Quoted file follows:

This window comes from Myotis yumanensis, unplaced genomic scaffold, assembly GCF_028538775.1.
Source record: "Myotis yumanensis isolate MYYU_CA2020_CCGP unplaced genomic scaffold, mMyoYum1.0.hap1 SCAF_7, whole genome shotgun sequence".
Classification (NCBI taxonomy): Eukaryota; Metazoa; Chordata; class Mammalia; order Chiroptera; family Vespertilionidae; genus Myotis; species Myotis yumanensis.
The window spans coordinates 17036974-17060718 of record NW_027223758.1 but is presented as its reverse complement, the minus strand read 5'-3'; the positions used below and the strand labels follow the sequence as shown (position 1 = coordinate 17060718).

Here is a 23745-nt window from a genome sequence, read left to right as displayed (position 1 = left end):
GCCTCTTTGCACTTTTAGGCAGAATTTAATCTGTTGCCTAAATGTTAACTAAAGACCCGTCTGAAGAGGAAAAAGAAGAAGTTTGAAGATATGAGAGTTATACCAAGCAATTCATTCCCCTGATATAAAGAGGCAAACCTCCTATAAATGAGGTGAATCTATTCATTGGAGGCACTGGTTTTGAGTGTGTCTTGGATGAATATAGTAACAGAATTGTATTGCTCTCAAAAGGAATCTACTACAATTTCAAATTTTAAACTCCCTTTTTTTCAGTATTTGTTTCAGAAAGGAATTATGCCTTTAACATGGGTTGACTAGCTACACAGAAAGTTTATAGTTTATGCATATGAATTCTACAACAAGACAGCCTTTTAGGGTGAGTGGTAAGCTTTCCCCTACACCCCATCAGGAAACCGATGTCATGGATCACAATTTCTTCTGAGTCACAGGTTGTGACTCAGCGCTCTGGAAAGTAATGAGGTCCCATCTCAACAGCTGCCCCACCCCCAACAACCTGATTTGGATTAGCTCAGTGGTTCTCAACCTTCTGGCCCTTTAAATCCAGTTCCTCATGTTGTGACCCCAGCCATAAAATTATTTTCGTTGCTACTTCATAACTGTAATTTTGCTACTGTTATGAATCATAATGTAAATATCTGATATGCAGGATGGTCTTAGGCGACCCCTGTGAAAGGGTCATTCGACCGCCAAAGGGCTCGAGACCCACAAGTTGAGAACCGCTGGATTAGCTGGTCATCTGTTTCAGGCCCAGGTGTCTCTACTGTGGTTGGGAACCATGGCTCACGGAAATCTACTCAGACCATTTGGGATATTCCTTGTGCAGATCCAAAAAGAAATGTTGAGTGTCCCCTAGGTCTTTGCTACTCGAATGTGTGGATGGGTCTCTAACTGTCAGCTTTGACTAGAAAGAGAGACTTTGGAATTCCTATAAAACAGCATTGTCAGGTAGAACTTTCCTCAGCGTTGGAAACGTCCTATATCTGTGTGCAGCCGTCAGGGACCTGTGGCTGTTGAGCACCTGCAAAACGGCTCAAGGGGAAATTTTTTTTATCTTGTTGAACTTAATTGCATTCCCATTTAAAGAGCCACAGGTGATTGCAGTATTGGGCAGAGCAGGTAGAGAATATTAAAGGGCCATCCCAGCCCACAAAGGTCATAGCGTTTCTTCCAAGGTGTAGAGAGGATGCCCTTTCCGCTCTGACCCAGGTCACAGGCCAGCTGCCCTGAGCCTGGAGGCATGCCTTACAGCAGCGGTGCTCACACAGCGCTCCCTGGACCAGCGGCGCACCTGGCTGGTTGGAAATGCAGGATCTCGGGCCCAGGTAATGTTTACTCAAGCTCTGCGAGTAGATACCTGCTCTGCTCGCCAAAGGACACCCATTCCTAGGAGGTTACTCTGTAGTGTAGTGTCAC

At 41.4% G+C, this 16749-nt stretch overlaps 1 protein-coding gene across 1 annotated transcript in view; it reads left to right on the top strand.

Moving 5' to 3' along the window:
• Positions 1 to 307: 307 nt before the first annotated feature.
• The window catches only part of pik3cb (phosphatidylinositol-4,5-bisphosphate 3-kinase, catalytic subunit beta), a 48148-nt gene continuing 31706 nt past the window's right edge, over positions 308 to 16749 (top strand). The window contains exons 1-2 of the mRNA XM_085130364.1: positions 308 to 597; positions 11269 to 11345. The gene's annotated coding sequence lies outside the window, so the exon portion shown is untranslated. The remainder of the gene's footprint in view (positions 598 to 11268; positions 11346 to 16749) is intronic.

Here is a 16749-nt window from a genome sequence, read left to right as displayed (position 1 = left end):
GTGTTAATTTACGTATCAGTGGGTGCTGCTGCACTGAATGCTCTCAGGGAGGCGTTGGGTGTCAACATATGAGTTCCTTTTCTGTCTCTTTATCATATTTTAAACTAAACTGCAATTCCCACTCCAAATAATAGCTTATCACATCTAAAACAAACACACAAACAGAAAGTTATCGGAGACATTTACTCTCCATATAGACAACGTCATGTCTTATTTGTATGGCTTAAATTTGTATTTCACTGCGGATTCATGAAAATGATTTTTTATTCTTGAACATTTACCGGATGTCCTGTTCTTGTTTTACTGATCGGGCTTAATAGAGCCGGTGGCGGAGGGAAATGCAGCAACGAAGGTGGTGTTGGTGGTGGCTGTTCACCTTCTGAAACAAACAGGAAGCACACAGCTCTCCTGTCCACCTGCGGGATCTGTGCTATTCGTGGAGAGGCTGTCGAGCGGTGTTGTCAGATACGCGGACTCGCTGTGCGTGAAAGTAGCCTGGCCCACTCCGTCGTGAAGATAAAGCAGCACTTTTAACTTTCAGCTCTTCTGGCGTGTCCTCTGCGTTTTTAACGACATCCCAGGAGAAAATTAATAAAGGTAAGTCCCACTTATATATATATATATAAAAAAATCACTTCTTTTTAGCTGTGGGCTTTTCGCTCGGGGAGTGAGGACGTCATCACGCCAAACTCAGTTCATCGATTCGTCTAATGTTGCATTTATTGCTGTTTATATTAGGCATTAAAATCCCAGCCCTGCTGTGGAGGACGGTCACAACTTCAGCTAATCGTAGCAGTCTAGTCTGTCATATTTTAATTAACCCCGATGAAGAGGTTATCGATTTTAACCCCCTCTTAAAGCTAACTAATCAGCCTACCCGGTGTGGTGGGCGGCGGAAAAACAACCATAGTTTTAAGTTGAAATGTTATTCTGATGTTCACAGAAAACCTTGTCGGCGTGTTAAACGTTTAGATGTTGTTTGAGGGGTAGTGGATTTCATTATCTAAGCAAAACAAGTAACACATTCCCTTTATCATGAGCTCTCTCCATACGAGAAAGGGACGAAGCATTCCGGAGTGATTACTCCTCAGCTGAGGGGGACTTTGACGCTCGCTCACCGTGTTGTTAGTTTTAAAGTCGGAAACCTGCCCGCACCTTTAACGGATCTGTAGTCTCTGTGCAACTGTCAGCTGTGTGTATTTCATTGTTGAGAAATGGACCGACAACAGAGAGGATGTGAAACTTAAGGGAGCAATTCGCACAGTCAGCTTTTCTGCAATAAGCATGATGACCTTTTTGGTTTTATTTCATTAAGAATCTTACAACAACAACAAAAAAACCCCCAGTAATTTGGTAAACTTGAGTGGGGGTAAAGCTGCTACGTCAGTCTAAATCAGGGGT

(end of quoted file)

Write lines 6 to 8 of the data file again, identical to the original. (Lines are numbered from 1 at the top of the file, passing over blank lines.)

GCCTCTTTGCACTTTTAGGCAGAATTTAATCTGTTGCCTAAATGTTAACTAAAGACCCGTCTGAAGAGGAAAAAGAAGAAGTTTGAAGATATGAGAGTTATACCAAGCAATTCATTCCCCTGATATAAAGAGGCAAACCTCCTATAAATGAGGTGAATCTATTCATTGGAGGCACTGGTTTTGAGTGTGTCTTGGATGAATATAGTAACAGAATTGTATTGCTCTCAAAAGGAATCTACTACAATTTCAAATTTTAAACTCCCTTTTTTTCAGTATTTGTTTCAGAAAGGAATTATGCCTTTAACATGGGTTGACTAGCTACACAGAAAGTTTATAGTTTATGCATATGAATTCTACAACAAGACAGCCTTTTAGGGTGAGTGGTAAGCTTTCCCCTACACCCCATCAGGAAACCGATGTCATGGATCACAATTTCTTCTGAGTCACAGGTTGTGACTCAGCGCTCTGGAAAGTAATGAGGTCCCATCTCAACAGCTGCCCCACCCCCAACAACCTGATTTGGATTAGCTCAGTGGTTCTCAACCTTCTGGCCCTTTAAATCCAGTTCCTCATGTTGTGACCCCAGCCATAAAATTATTTTCGTTGCTACTTCATAACTGTAATTTTGCTACTGTTATGAATCATAATGTAAATATCTGATATGCAGGATGGTCTTAGGCGACCCCTGTGAAAGGGTCATTCGACCGCCAAAGGGCTCGAGACCCACAAGTTGAGAACCGCTGGATTAGCTGGTCATCTGTTTCAGGCCCAGGTGTCTCTACTGTGGTTGGGAACCATGGCTCACGGAAATCTACTCAGACCATTTGGGATATTCCTTGTGCAGATCCAAAAAGAAATGTTGAGTGTCCCCTAGGTCTTTGCTACTCGAATGTGTGGATGGGTCTCTAACTGTCAGCTTTGACTAGAAAGAGAGACTTTGGAATTCCTATAAAACAGCATTGTCAGGTAGAACTTTCCTCAGCGTTGGAAACGTCCTATATCTGTGTGCAGCCGTCAGGGACCTGTGGCTGTTGAGCACCTGCAAAACGGCTCAAGGGGAAATTTTTTTTATCTTGTTGAACTTAATTGCATTCCCATTTAAAGAGCCACAGGTGATTGCAGTATTGGGCAGAGCAGGTAGAGAATATTAAAGGGCCATCCCAGCCCACAAAGGTCATAGCGTTTCTTCCAAGGTGTAGAGAGGATGCCCTTTCCGCTCTGACCCAGGTCACAGGCCAGCTGCCCTGAGCCTGGAGGCATGCCTTACAGCAGCGGTGCTCACACAGCGCTCCCTGGACCAGCGGCGCACCTGGCTGGTTGGAAATGCAGGATCTCGGGCCCAGGTAATGTTTACTCAAGCTCTGCGAGTAGATACCTGCTCTGCTCGCCAAAGGACACCCATTCCTAGGAGGTTACTCTGTAGTGTAGTGTCAC

At 41.4% G+C, this 16749-nt stretch overlaps 1 protein-coding gene across 1 annotated transcript in view; it reads left to right on the top strand.

Moving 5' to 3' along the window: